Just like that.

There are seasons of parenthood where you can see childhood stages coming to an end.  Diapers lead into potty-training, cribs lead into beds, and nursing/bottles eventually wean.  In my experience, these stages have had a build-up, a preparatory phase, a time of transition whereby I could mull things over in my analytical brain and get a handle on my emotional brain.  As a parent, of course each new childhood stage brings excitement and the chance to watch my kids grow and prosper, but another part of me mourns the passing of the previous stage.

When I was younger, being a mother was never on my radar.  I didn’t play with dolls and dream about having children like some little girls do; in fact, I used to wonder if I had any maternal instinct in me at all.  But when my son was born in 2009, my new role turned into my life’s greatest joy.  As I’ve been along for the ride of watching these little people grow, my joy has also grown.

But with each passing stage, there’s a tiny bit of me that wonders if I soaked it up enough while it was happening right in front of me.  Did I cherish their curled-up newborn bodies?  Their haphazard crawling styles?  Their oh-so-sweet toddler-speak?  Their unsteady gait?  I can’t recall their baby coos or three-word sentences unless I see them on old videos, and the clear memories of their first steps and their first words are already waning.  They say that the days are long but the years are short.  They’re right.

So, when we ended a parenting stage abruptly this weekend, I didn’t even see it coming.

You see, my daughter, who just turned seven last week, has been crawling into our bed halfway through the night for nearly four years.  Some of you may be shocked by that, but it’s never been a big deal to us.  Our house has a main-floor Master with kid’s bedrooms upstairs, and when we moved in 2015, her three-year-old self found comfort by wandering down the stairs, usually between midnight and 2am, and sleeping snuggled in between my husband and I.  At first, we attributed it to the move and all the changes in her life, and then it just became a habit we didn’t care to change.  Yes, some nights we got kicked by little feet and elbows, but most of the time she was a welcomed addition who whispered to me a “mom, snuggle” request that became our pattern.  I knew it wouldn’t last forever, and I wanted to soak it up for as long as I could.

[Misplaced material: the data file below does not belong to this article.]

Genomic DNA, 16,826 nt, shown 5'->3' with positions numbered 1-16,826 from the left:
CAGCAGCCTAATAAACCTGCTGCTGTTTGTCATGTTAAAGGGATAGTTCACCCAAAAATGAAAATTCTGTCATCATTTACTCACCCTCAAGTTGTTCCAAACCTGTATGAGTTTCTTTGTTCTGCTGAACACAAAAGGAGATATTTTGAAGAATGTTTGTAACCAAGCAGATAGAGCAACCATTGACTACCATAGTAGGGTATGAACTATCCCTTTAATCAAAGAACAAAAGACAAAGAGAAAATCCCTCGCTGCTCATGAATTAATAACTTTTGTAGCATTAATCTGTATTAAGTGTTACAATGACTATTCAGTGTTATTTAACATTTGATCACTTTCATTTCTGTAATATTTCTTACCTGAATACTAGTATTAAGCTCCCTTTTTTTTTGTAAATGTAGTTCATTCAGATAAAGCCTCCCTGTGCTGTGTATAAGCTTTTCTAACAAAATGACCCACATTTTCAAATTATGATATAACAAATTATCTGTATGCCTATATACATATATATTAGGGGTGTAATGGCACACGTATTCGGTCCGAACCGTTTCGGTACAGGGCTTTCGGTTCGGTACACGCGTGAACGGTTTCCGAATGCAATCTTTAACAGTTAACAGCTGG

This past Friday night, we returned from a March-break vacation in Arizona, with a three-hour time change to manage.  As I tucked her in much later than usual, I mentioned that she needed to stay in her room that night, rather than coming downstairs with us.  I had to be at work early on Saturday morning, and my 7:30am alarm would feel like 4:30am in Phoenix; she needed to sleep in and get her body rested instead of waking up with me.  And she did stay in her bed all night, likely exhausted from travel and a busy trip.  The next morning she proudly announced: “I don’t need to sleep in your bed anymore.  I’m going to stay in my bed all night from now on.”

Just like that.

And she did.  For three nights there were no pitter-patter of little feet on the stairs, no drinks from the sippy cup on my nightstand, no tip-toeing out of my bedroom in the morning to allow a sleeping child to slumber.  Done.  Onto the next stage, and I didn’t even see it coming.  And then last night, I awoke to find her beside me once again.

So although this stage is ending, it’s not finished quite yet.  Have I soaked it up enough?  Without a doubt.

But I’ll still miss it.

ash casey toque photo

My baby is not such a baby anymore.


Real talk.

Real talk.

I’ve had a rough month.  There’s been a few hurdles thrown at me lately, and I want to share those with you, in keeping with my “this is me” philosophy of transparency and honesty.